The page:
Added on: 8th May 2015
This US territory in the Pacific Ocean is where Amelia Earhart was
supposed to land on her around-the-world journey. Since then the
island, along with her fateful journey, has been under much scrutiny.
Today this former Japanese mining colony resembles a deserted
battleship, but at one point in history it was actually the most
densely populated place on the planet. The Japanese crammed it full of
forced labourers from China and Korea during WWII. As you can
probably guess, visiting the island can be quite a spooky experience.
THE FLOATING ISLANDS OF LAKE TITICACA
Entirely man made, these floating island are woven together out of
reeds by a local tribe called the Uros. A long time ago the tribe
likely made these floating islands their home in order to avoid trouble
with other local tribes. These days the Uros still inhabit the floating
islands and make their living off of fishing and tourism.
Belonging to Chile, this Pacific island is littered with hundreds of huge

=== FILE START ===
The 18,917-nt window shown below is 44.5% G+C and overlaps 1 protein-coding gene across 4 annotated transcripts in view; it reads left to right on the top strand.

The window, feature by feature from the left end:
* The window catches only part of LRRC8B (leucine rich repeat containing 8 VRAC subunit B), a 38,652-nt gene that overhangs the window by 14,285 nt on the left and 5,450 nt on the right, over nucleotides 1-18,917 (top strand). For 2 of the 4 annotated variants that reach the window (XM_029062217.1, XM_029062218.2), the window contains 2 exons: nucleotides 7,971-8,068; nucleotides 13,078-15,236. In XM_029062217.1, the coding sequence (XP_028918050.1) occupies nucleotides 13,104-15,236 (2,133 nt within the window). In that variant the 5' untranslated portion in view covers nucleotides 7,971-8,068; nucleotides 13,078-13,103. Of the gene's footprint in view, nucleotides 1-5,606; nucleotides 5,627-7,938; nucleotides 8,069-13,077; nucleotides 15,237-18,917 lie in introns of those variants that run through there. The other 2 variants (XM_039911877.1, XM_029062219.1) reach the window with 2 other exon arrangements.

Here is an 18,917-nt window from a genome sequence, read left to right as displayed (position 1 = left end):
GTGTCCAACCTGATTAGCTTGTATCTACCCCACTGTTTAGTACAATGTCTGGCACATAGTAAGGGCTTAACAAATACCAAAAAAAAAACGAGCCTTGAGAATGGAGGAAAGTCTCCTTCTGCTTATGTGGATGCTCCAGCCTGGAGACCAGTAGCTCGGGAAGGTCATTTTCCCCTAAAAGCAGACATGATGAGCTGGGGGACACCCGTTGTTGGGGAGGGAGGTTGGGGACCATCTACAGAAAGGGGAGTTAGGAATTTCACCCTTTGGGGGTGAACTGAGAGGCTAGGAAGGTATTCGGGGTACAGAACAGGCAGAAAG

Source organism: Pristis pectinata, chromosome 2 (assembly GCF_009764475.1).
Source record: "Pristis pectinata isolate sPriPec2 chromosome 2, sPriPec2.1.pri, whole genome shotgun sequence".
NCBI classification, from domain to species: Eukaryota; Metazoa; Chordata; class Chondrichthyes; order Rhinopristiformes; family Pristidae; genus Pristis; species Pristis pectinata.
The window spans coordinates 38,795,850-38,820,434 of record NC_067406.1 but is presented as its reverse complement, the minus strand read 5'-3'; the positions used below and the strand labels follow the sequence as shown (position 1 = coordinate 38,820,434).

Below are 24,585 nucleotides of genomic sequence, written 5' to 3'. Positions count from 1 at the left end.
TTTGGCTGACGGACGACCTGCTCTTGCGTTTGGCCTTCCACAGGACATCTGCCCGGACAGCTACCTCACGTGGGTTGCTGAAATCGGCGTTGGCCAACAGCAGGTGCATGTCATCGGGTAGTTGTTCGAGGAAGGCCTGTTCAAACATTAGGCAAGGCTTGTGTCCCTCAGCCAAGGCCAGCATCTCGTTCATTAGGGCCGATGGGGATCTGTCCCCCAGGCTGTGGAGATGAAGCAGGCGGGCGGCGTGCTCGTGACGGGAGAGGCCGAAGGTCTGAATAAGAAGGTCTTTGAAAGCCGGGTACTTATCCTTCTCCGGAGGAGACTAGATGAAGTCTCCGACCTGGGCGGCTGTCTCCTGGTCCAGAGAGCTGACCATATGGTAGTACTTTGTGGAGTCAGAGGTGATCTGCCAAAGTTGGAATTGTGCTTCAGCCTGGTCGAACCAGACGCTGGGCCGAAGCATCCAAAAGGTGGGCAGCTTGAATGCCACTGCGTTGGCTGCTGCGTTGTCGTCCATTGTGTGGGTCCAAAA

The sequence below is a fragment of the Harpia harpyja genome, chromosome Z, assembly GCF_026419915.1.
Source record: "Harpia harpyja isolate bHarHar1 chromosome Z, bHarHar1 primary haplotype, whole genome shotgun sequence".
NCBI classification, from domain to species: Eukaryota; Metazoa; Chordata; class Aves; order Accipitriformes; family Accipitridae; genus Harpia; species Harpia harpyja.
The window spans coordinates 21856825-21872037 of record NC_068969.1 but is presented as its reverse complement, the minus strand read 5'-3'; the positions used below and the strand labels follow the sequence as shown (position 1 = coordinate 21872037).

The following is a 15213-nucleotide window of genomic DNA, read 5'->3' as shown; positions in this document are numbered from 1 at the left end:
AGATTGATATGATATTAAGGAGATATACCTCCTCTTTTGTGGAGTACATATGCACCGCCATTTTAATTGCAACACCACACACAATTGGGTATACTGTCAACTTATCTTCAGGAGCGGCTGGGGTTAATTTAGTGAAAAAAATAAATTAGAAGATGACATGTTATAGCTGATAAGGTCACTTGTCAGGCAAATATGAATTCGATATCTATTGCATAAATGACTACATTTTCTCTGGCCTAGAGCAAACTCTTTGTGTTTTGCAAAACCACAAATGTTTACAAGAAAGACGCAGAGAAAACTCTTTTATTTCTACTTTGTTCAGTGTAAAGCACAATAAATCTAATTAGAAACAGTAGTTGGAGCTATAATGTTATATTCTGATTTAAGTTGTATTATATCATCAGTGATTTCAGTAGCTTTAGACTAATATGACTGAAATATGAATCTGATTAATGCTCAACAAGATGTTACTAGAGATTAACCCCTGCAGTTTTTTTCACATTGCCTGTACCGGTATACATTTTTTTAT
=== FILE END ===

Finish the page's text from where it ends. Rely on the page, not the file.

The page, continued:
statues known as Moia. No one knows why the ancient Polynesians
built these statues but one thing is certain – it wasn’t easy!
GREAT BLUE HOLE
Found off the coast of Belize, this isn’t really an island. It’s
actually the opposite of an island! It’s a huge sinkhole in the ocean
floor that is surrounded by an atoll. Teeming with aquatic life, the
Great Blue Hole is considered one of the world’s greatest dive spots.
NORTH SENTINEL ISLAND
As part of the Andaman Islands, this island is “administered” by India
but its locals have resisted contact ever since its discovery. In fact,
any attempts to even get near the island with a helicopter are
typically met with spears!
Starting with the Romans who sent all of their plaque victims to this
island near Venice, for most of history it has been a dumping ground
for the sick and diseased. In 1922 a mental hospital was built on
the island and according to legend some crazy experiments took place.
You may have guessed it but today the island is uninhabited and none
of the locals even want to visit.
Infested with saltwater crocodiles, during WWII nearly 500 Japanese
troops were eaten alive here. In fact, the incident is listed in the
Guinness Book of World Records as the
“greatest disaster suffered from animals”.